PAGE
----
Tuesday, June 9, 2009

The Kookie, Quirky Carradines

David Carradine:

By now, everybody in the world is buzzing over the provocative death of David Carradine. I don't begin to understand such things, being the naive innocent that I am. I do wonder why Carradine, if he indeed was...um...pleasuring himself with asphyxiation, was found in the closet. Is that part of the fantasy? Well, we may never know, though the Carradine family has apparently requested FBI intervention to sort out the mess in Bangkok.

I confess that I was not a big fan of David's, I suppose because I had no interest in his role in Kung Fu, which made him into a martial arts icon. His earlier breakout performance was in Bound for Glory, a bio-pic about folk singer Arlo Guthrie, which I also have not seen. But I have no doubt he was a fine actor, if for no other reason that it was in his genes.

The Carradine clan must be Hollywood's largest acting dynasty, beating the Baldwins, the Bridges, the Arquettes, and the Fondas. Patriarch John Carradine was surely the most prolific of the family, appearing in hundreds of films and television shows during his long career.

If he is remembered at all these days, it is as a regular player in lower budgeted films of the western and horror genre. His gaunt face and deep basso voice kept him employed for 60 years or more. John Ford used him frequently, and he created the role of the disillusioned preacher in the classic Grapes of Wrath:

John was an experienced stage actor, and led his own Shakespearean troop for many years. He has a fond place in my heart for his stint in the original production of one of my favorite musicals, A Funny Thing Happened on the Way to the Forum, in which he created the role of the procurer Marcus Lycus (he's on the far left).

John married multiple times, and sired four sons, three of whom (David, Keith, and Robert) became actors (he adopted a fifth son, Bruce, who is also a performer).

Middle son Keith Carradine is well-known for his appearances in several Robert Altman films, including Nashville, in which he sang his own composition, "I'm Easy." He won the songwriting Oscar for the tune. (Keith will be starring in this week's Friday Dance Party in these pages...aren't you trembling in anticipation?)

Robert Carradine is fairly well-known these days for having played Hillary Duff's father on the Disney series Lizzie McGuire. In his earlier career, he was a regular in the Revenge of the Nerds film series, and appeared with his siblings David and Keith as the Younger Brothers in The Long Riders.

The third generation of Carradines is headed by Keith's daughter Martha Plimpton, who was conceived while her parents appeared together in the original Broadway production of Hair. Ah, free love! Plimpton has had a long career in film and onstage, including a starring role in a John Waters movie which is near and dear to my heart, Pecker. (I'm in it, but did not work with Martha.) She is known to a whole generation of movie-goers as Stef Steinbrenner in the smash Goonies; she was often cast as the tomboyish, troubled teenager in such films as Steve Martin's Parenthood and Running on Empty, in which she appeared with her boyfriend River Phoenix. (She dumped him over his repeated drug abuse; he later died from an overdose.) Plimpton appears regularly onstage, and recently won three back-to-back Tony nominations for her work in Coast of Utopia, Top Girls, and Pal Joey.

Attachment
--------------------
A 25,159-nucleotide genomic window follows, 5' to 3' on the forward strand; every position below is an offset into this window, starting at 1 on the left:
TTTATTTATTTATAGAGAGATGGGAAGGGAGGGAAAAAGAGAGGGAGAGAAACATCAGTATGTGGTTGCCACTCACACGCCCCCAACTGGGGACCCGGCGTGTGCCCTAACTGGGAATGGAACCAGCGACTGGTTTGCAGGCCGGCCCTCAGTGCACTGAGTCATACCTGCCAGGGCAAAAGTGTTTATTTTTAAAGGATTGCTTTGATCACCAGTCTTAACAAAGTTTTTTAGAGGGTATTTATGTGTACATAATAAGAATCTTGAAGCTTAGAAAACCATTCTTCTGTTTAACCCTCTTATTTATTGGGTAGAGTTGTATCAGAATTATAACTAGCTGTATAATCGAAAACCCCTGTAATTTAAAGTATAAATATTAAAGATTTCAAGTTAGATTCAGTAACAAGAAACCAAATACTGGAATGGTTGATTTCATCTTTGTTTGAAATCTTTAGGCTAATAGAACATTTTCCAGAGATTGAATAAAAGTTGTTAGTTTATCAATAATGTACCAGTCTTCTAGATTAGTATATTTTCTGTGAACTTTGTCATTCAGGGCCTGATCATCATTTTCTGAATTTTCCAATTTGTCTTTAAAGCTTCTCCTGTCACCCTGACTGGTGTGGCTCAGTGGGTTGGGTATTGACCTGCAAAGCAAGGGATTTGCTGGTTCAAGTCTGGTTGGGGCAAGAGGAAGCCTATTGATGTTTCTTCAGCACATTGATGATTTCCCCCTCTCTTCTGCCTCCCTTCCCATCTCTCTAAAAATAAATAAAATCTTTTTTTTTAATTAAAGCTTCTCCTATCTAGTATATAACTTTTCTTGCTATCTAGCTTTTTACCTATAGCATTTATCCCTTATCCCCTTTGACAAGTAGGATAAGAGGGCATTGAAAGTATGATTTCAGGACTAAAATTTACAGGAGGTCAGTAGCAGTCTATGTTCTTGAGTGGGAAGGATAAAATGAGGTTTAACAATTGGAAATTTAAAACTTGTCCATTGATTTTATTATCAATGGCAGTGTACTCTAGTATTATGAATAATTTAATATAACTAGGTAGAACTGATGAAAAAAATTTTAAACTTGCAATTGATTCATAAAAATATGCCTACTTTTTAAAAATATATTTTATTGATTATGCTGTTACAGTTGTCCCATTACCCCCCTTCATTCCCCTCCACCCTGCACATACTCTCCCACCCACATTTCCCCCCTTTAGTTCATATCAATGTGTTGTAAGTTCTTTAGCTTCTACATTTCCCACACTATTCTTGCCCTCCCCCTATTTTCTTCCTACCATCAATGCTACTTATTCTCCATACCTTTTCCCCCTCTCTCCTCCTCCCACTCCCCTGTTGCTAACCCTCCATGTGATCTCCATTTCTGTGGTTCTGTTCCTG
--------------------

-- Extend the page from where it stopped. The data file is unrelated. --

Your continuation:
Other members of the third generation of acting Carradines include Robert's daughter Ever, and David's daughters Calista and Kansas. Yes, these people actually named their children "Ever" and "Kansas." David even named his son, by actress Barbara Hershey, "Free." (That travesty has since been rectified: Free Carradine changed his name to "Tom").
There are other Carradines floating about, including Christopher, one of the original half-brothers, who became an architect and worked with Disney Imagineering, and Michael Bowen, another half-brother who has a recurring role on Lost. But my favorite member of the family remains Keith, probably because I caught one of his stage performances years ago. You wouldn't think anyone could be such a smooth dancer sitting down, but Keith accomplished the feat. Check back on Friday for the Dance Party, and you'll see why I think of him as the least odd of the oddball Carradines...

Kenny Rankin


In a career spanning four decades, Rankin was a well-regarded singer and songwriter. Though he had already released several singles, he was first noticed as a lead guitarist on Bob Dylan's landmark album "Bringin' It All Back Home" in the 60s. Appearances on The Tonight Show boosted his profile, and he became one of Johnny Carson's favorite musical guests (Carson contributed liner notes to Rankin's "Mind Dusters" album).

His hits included "Spanish Harlem," "Round Midnight" and "Peaceful." His smooth guitar skills were so evident on his cover of The Beatles' hit "Blackbird" that Paul McCartney requested he play the tune when he and John Lennon were inducted into the Songwriters Hall of Fame. His own compositions were recorded by Peggy Lee, Carmen McRea and Mel Torme, among others. Rankin was a long-time supporter of WeSpark, an organization created by my late friend Wendy Jo Sperber as a support center for cancer patients.
Here is a typically smooth performance of a soul-comforting tune:
Kenny Rankin died Sunday from lung cancer. He was 69.